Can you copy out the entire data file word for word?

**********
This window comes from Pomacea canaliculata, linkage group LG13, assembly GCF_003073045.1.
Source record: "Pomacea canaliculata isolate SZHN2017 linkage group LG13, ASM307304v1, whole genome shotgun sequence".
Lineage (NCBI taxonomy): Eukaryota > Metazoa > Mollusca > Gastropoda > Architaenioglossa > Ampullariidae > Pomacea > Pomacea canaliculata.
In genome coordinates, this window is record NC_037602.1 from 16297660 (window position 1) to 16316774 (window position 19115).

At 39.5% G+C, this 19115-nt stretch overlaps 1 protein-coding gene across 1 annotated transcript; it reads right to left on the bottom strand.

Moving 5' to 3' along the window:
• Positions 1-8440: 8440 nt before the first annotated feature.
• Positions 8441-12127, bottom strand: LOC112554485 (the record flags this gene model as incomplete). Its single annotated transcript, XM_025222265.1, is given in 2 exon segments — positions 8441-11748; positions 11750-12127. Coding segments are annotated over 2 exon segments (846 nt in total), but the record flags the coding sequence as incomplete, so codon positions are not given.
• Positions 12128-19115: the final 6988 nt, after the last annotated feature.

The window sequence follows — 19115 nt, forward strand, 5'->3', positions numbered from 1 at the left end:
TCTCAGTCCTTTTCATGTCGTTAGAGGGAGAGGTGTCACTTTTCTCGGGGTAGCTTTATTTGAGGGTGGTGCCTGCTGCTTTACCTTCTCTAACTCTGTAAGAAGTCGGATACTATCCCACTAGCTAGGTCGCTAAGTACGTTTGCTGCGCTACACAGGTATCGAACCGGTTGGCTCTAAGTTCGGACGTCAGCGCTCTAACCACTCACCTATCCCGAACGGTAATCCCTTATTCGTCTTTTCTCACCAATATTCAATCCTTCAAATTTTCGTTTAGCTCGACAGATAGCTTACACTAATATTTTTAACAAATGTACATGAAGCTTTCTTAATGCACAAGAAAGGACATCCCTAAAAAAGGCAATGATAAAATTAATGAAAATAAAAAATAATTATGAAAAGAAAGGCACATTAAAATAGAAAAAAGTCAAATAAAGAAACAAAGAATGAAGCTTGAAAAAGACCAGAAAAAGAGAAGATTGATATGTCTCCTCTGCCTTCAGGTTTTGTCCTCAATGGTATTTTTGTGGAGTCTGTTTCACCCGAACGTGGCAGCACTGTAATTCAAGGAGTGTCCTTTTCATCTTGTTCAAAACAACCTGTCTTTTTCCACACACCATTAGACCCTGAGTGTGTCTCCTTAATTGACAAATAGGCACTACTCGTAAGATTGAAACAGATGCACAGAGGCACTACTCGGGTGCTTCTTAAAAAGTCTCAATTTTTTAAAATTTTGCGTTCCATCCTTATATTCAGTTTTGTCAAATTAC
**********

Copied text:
This window comes from Pomacea canaliculata, linkage group LG13, assembly GCF_003073045.1.
Source record: "Pomacea canaliculata isolate SZHN2017 linkage group LG13, ASM307304v1, whole genome shotgun sequence".
Lineage (NCBI taxonomy): Eukaryota > Metazoa > Mollusca > Gastropoda > Architaenioglossa > Ampullariidae > Pomacea > Pomacea canaliculata.
In genome coordinates, this window is record NC_037602.1 from 16297660 (window position 1) to 16316774 (window position 19115).

At 39.5% G+C, this 19115-nt stretch overlaps 1 protein-coding gene across 1 annotated transcript; it reads right to left on the bottom strand.

Moving 5' to 3' along the window:
• Positions 1-8440: 8440 nt before the first annotated feature.
• Positions 8441-12127, bottom strand: LOC112554485 (the record flags this gene model as incomplete). Its single annotated transcript, XM_025222265.1, is given in 2 exon segments — positions 8441-11748; positions 11750-12127. Coding segments are annotated over 2 exon segments (846 nt in total), but the record flags the coding sequence as incomplete, so codon positions are not given.
• Positions 12128-19115: the final 6988 nt, after the last annotated feature.

The window sequence follows — 19115 nt, forward strand, 5'->3', positions numbered from 1 at the left end:
TCTCAGTCCTTTTCATGTCGTTAGAGGGAGAGGTGTCACTTTTCTCGGGGTAGCTTTATTTGAGGGTGGTGCCTGCTGCTTTACCTTCTCTAACTCTGTAAGAAGTCGGATACTATCCCACTAGCTAGGTCGCTAAGTACGTTTGCTGCGCTACACAGGTATCGAACCGGTTGGCTCTAAGTTCGGACGTCAGCGCTCTAACCACTCACCTATCCCGAACGGTAATCCCTTATTCGTCTTTTCTCACCAATATTCAATCCTTCAAATTTTCGTTTAGCTCGACAGATAGCTTACACTAATATTTTTAACAAATGTACATGAAGCTTTCTTAATGCACAAGAAAGGACATCCCTAAAAAAGGCAATGATAAAATTAATGAAAATAAAAAATAATTATGAAAAGAAAGGCACATTAAAATAGAAAAAAGTCAAATAAAGAAACAAAGAATGAAGCTTGAAAAAGACCAGAAAAAGAGAAGATTGATATGTCTCCTCTGCCTTCAGGTTTTGTCCTCAATGGTATTTTTGTGGAGTCTGTTTCACCCGAACGTGGCAGCACTGTAATTCAAGGAGTGTCCTTTTCATCTTGTTCAAAACAACCTGTCTTTTTCCACACACCATTAGACCCTGAGTGTGTCTCCTTAATTGACAAATAGGCACTACTCGTAAGATTGAAACAGATGCACAGAGGCACTACTCGGGTGCTTCTTAAAAAGTCTCAATTTTTTAAAATTTTGCGTTCCATCCTTATATTCAGTTTTGTCAAATTAC